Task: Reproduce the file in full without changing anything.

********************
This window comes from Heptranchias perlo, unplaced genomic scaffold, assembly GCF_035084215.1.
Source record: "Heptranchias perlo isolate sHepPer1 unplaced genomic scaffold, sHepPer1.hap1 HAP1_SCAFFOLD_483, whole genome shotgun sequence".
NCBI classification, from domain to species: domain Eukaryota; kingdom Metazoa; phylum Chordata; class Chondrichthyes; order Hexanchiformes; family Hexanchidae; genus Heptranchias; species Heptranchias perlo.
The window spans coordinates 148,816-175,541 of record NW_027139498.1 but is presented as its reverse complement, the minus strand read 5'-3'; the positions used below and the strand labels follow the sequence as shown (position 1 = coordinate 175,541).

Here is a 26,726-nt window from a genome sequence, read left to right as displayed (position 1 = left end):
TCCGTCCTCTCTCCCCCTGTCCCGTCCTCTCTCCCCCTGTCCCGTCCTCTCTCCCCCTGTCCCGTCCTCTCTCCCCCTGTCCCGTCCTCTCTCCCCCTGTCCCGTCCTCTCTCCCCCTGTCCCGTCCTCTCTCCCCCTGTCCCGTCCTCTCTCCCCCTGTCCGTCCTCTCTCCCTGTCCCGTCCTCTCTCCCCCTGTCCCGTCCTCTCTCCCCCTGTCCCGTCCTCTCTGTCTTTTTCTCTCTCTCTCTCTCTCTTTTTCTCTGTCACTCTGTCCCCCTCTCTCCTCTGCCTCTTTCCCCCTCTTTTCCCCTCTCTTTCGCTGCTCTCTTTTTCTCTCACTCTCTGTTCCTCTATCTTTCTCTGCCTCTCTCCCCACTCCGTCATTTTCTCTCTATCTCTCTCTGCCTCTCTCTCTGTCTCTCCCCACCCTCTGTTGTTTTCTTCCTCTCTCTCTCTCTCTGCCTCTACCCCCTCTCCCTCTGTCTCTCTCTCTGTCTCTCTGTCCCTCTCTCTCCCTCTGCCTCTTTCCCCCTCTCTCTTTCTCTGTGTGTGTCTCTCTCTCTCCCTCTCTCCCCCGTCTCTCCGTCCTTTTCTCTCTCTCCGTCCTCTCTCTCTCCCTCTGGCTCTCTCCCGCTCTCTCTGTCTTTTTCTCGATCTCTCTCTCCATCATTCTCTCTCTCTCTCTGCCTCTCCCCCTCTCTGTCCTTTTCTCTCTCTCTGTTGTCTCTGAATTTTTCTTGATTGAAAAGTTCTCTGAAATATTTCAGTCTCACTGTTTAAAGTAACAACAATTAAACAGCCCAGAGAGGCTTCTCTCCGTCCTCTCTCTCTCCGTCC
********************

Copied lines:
This window comes from Heptranchias perlo, unplaced genomic scaffold, assembly GCF_035084215.1.
Source record: "Heptranchias perlo isolate sHepPer1 unplaced genomic scaffold, sHepPer1.hap1 HAP1_SCAFFOLD_483, whole genome shotgun sequence".
NCBI classification, from domain to species: domain Eukaryota; kingdom Metazoa; phylum Chordata; class Chondrichthyes; order Hexanchiformes; family Hexanchidae; genus Heptranchias; species Heptranchias perlo.
The window spans coordinates 148,816-175,541 of record NW_027139498.1 but is presented as its reverse complement, the minus strand read 5'-3'; the positions used below and the strand labels follow the sequence as shown (position 1 = coordinate 175,541).

Here is a 26,726-nt window from a genome sequence, read left to right as displayed (position 1 = left end):
TCCGTCCTCTCTCCCCCTGTCCCGTCCTCTCTCCCCCTGTCCCGTCCTCTCTCCCCCTGTCCCGTCCTCTCTCCCCCTGTCCCGTCCTCTCTCCCCCTGTCCCGTCCTCTCTCCCCCTGTCCCGTCCTCTCTCCCCCTGTCCCGTCCTCTCTCCCCCTGTCCGTCCTCTCTCCCTGTCCCGTCCTCTCTCCCCCTGTCCCGTCCTCTCTCCCCCTGTCCCGTCCTCTCTGTCTTTTTCTCTCTCTCTCTCTCTCTTTTTCTCTGTCACTCTGTCCCCCTCTCTCCTCTGCCTCTTTCCCCCTCTTTTCCCCTCTCTTTCGCTGCTCTCTTTTTCTCTCACTCTCTGTTCCTCTATCTTTCTCTGCCTCTCTCCCCACTCCGTCATTTTCTCTCTATCTCTCTCTGCCTCTCTCTCTGTCTCTCCCCACCCTCTGTTGTTTTCTTCCTCTCTCTCTCTCTCTGCCTCTACCCCCTCTCCCTCTGTCTCTCTCTCTGTCTCTCTGTCCCTCTCTCTCCCTCTGCCTCTTTCCCCCTCTCTCTTTCTCTGTGTGTGTCTCTCTCTCTCCCTCTCTCCCCCGTCTCTCCGTCCTTTTCTCTCTCTCCGTCCTCTCTCTCTCCCTCTGGCTCTCTCCCGCTCTCTCTGTCTTTTTCTCGATCTCTCTCTCCATCATTCTCTCTCTCTCTCTGCCTCTCCCCCTCTCTGTCCTTTTCTCTCTCTCTGTTGTCTCTGAATTTTTCTTGATTGAAAAGTTCTCTGAAATATTTCAGTCTCACTGTTTAAAGTAACAACAATTAAACAGCCCAGAGAGGCTTCTCTCCGTCCTCTCTCTCTCCGTCC